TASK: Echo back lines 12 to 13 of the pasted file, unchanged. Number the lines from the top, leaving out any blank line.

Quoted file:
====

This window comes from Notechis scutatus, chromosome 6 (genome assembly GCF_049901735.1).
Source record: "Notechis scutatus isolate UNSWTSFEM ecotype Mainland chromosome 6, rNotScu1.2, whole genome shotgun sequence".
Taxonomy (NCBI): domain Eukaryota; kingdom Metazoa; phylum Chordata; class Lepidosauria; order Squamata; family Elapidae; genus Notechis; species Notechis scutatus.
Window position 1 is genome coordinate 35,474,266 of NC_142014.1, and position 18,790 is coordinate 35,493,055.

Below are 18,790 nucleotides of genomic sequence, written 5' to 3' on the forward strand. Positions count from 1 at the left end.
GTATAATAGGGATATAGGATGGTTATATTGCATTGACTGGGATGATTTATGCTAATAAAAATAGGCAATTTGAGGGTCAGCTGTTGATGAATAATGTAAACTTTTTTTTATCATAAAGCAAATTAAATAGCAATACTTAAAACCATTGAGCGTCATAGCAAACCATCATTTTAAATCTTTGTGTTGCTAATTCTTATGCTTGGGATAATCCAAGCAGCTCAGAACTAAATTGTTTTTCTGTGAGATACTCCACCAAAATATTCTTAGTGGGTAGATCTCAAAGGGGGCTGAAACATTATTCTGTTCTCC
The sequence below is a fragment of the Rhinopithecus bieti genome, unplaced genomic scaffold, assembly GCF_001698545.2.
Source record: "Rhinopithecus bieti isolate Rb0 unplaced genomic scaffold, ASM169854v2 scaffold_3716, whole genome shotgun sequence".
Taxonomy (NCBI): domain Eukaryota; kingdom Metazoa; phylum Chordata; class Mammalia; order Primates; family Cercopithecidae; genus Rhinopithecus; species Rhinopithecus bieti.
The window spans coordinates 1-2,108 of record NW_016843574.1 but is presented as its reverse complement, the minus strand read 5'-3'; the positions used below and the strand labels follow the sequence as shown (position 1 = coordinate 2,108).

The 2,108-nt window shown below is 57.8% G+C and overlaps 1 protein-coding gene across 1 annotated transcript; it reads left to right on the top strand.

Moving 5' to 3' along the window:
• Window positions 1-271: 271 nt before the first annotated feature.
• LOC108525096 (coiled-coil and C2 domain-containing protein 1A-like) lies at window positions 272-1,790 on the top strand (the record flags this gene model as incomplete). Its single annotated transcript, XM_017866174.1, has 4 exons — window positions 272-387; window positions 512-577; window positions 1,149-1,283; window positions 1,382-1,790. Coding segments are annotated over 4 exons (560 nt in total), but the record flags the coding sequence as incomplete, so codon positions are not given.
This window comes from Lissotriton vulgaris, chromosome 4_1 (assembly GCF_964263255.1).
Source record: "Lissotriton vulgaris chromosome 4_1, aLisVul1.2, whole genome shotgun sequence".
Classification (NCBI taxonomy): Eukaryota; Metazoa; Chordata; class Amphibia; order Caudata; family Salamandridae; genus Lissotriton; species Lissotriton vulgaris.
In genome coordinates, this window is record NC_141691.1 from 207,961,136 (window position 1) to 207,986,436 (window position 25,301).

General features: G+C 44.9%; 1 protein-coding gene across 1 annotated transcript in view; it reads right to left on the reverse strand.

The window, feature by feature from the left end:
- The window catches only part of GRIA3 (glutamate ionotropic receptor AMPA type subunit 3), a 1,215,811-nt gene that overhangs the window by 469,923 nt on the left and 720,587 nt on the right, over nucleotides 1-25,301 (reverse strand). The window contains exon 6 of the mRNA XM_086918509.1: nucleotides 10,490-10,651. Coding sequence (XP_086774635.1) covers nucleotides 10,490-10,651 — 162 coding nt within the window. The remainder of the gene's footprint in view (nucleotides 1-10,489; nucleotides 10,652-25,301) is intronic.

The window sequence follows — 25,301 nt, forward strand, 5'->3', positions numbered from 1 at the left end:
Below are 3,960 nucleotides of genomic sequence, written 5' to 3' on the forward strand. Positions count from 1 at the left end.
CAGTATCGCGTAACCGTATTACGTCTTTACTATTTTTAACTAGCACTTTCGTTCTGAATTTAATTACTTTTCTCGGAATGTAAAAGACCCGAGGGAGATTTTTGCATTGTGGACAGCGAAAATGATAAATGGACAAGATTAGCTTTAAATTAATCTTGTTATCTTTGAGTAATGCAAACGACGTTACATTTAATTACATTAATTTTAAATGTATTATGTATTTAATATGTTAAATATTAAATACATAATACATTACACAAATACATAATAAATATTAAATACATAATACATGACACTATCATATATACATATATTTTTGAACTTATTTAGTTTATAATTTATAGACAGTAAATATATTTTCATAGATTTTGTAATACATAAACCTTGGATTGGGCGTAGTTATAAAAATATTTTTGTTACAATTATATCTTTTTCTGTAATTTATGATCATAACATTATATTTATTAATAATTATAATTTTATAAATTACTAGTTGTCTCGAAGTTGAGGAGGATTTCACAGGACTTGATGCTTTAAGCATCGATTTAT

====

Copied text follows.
Moving 5' to 3' along the window:
• Window positions 1-271: 271 nt before the first annotated feature.